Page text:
26. Since I had made a finding that the publication is not a literary work and is a guide and the prize given by a Department of Govt. Of India for promoting Hindi do not make the work of assessee a literary work within the meaning and ambit of clauses of Income Tax Act, 1961, I reject the ground and uphold the decision of Assessing Officer in disallowing claim of assessee under section 80QQB of Income Tax Act, 1961. Accordingly the ground is dismissed.

27. At the conclusion of hearing the appellant has cited a series of decisions and stated that as per these decisions, if at All there are decisions that create doubt, it is a settled law that in case of doubts the construction most beneficial or favourable to the assessee should be adopted even if it results in his obtaining a double advantage and if it is a case of considering the respective hardships of inconveniences of the revenue and the assessee, the court should lean in favour of the assessee. The appellant also produced the decision of Hon. Supreme Court of India in the decision reported in 88 ITR 192.

28. The decisions are applicable in case there is a doubt. My discussion in the preceding paragraphs makes matter unambiguous on the eligibility of deduction under section 80QQB of Income Tax Act, 1961. In absence of doubts or ambiguity, the decisions are not applicable to the case”.

Aggrieved, the assessee is in second appeal before the Tribunal.

5. We have heard rival submissions and gone through facts of this case and also provisions of the Act as well the propositions of law and precedents cited before us by both sides. The facts of the case are that the assessee is an individual, by profession a Chartered Accountant. He has authored books on Income-tax and received royalty on its book “How to Handle Income Tax Problems”. As per the provisions of section 80QQB of the Act claimed deduction for the royalty received on account of his book. The requisite certificate in form No. 10CCD was filed along with the return of income. The assessee claimed before the AO as well as before the CIT(A) that he has received an award from CBDT (Pratyaksh Kar Sahitya Puruskar) on his Hindi Edition of this book “Kaise Suljhaye Aayekar Samasyein” and considered the same as second best literary work on income tax on Hindi. Copy of the same was filed before lower authorities and even now before us. In term of the above facts of the case, whether the assessee is eligible for claim of deduction u/s. 80QQB of the Act on receipt of royalty for literary work?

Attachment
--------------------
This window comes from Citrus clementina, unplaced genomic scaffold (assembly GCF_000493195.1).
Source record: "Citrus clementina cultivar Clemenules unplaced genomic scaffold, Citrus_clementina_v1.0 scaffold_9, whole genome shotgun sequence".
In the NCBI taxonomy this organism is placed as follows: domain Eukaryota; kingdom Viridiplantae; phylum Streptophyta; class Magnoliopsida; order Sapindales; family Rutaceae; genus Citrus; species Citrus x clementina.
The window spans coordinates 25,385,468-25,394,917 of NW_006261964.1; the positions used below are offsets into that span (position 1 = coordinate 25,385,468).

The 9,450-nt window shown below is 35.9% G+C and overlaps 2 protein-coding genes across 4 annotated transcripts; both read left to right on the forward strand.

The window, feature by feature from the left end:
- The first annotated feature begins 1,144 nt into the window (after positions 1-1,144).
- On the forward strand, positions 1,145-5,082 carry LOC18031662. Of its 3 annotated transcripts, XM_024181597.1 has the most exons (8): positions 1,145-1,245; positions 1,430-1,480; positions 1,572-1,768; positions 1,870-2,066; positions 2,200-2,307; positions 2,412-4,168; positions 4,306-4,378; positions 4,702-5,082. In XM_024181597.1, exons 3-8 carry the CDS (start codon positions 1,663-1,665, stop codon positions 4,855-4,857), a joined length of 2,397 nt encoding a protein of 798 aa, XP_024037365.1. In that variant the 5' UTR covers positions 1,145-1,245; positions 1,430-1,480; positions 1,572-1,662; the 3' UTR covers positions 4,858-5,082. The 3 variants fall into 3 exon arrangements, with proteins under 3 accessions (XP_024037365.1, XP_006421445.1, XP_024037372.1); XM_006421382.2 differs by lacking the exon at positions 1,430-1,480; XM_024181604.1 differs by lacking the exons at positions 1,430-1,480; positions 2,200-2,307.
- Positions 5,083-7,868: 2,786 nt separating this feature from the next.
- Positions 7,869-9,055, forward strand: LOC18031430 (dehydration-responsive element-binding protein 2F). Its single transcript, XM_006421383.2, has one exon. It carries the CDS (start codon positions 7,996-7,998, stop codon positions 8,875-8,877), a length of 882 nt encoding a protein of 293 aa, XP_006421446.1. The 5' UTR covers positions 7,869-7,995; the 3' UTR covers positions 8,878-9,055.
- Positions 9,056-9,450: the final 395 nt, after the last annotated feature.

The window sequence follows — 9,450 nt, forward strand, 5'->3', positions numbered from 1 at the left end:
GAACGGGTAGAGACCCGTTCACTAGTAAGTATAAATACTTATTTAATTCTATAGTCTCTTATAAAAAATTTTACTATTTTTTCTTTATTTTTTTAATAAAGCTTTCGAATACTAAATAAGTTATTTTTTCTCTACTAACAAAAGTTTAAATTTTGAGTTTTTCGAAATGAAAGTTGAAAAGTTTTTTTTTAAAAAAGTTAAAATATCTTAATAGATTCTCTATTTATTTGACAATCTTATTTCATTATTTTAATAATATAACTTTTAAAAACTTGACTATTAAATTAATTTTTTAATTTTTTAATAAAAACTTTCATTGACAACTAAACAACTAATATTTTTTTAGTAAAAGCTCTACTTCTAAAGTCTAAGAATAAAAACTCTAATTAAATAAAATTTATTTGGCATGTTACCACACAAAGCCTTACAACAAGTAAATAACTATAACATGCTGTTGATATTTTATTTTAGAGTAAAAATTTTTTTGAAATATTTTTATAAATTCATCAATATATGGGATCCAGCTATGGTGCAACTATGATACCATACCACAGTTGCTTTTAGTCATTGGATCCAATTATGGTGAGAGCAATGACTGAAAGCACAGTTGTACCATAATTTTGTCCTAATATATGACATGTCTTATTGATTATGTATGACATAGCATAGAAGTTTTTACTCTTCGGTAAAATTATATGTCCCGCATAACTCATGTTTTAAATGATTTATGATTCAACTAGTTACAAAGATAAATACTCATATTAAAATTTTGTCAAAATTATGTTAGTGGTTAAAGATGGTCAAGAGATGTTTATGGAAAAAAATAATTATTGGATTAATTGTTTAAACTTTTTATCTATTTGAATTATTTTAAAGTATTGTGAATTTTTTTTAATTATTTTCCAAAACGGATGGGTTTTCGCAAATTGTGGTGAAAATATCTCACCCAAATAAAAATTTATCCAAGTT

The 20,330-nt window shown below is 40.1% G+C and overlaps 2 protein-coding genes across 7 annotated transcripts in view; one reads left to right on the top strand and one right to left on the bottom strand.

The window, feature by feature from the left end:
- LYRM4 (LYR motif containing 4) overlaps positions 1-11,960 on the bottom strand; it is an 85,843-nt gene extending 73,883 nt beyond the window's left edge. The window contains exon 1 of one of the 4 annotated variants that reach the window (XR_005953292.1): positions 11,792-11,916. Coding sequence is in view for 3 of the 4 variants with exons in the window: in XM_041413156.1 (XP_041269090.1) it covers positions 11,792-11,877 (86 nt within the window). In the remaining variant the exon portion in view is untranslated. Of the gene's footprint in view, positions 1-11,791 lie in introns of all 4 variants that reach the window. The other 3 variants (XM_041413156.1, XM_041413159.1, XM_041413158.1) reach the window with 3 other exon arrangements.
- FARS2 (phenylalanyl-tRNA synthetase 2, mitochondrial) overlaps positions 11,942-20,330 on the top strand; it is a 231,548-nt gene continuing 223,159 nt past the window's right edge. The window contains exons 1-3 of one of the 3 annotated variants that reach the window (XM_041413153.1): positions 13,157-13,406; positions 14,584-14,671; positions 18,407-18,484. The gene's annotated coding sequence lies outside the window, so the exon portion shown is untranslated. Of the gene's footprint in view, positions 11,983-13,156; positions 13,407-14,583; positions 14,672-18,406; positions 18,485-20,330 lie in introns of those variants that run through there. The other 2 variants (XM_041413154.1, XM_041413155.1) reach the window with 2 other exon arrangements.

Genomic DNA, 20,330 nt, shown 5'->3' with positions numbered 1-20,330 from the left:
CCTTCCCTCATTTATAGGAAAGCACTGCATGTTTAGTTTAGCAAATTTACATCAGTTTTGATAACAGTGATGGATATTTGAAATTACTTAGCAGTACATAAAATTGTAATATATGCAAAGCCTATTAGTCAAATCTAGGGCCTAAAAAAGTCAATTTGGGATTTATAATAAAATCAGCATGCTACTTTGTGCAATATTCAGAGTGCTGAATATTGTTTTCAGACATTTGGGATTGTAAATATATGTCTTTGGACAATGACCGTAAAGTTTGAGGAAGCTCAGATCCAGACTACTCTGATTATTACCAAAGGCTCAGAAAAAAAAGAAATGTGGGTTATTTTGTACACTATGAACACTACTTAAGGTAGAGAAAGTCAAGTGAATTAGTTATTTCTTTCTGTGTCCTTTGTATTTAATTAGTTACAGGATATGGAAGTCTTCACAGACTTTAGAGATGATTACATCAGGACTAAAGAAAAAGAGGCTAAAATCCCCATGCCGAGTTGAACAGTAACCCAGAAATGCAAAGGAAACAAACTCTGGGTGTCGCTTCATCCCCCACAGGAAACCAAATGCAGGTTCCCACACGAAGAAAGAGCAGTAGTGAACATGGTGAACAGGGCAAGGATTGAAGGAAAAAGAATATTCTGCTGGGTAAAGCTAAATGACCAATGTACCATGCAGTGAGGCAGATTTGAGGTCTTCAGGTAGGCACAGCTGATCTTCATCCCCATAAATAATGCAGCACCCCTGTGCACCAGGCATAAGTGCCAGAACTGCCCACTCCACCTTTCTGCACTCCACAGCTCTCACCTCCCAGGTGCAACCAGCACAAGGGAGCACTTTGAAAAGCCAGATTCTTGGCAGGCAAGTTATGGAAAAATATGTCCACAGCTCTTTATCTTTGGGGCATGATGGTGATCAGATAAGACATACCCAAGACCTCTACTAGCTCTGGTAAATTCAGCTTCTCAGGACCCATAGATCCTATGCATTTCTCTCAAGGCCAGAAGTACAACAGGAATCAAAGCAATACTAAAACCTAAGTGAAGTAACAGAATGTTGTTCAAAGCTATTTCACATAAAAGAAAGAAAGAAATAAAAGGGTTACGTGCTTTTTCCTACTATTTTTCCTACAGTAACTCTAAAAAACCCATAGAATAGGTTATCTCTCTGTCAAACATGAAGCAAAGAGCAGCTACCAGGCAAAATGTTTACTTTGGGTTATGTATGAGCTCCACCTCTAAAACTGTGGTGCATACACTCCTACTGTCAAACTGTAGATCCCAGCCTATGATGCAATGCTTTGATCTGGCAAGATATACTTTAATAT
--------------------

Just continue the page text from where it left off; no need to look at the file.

6. From the above facts now we have to see whether the assessee’s work i.e. authoring of book in Hindi is a literary work or not. We find that the lower authorities have relied on the relevant definition of literary work as defined by Indian Copyright Act, 1857, which reads as under:

“Section 2(o): ‘literary work’ includes tables and compilations including computer databases.

Section 2(y) ‘work’ means any of the following works, namely:—

(i) A literary, dramatic, musical or artistic work,
(ii) A cinematograph film,
(iii) A record “

We find that the CIT(A) considered the explanation to section 80QQB of the Act and noted that, it does not mean everything that is not literary as stated in Explanation to section 80QQB of the Act need be literary, since, anything out of ‘brochures, commentaries, diaries, guides, journals, magazines, newspapers, pamphlets, text books for schools, tracts and other publications of similar nature, by whatever name called” has to be examined to decide whether it is a literary work or not. He noted that the Indian Copyright Act defines literary work in an extremely general inclusive form. Then he went on to discuss the copyright fee by comparing these two Acts. And he finally held that every literature is not literary work in term of section 80QQB of the Act.

7. The word literary work has not defined under the Act but has been defined by section 2(o) of the Copyright Act, 1957. The expression literary work covers which are expressed in printing or writing irrespective of the question whether the quality or style is high or whether there is any literary merit or not. The expression literary work means not only such work which deals with any particular aspect of literature in poetry but also indicates a work which is literature i.e. anything in writing which could be said to come within the ambit of literary work. Hon’ble Kerala High Court has dealt on this issue in the case of Infoseek Solutions & Anr. v. Kerala Law times [2007] 34 PTC 231 (Ker) and observed that a law report is a composite document and its head notes, editorial comments, footnotes, setting, layout, presentation etc. And even the skill and labour involved in choosing as to whether a judgment should be reported is a literary work leading to the reporter and publisher acquiring copyright over such report, as a composite documents including the text of the judgment as so published by the reporter.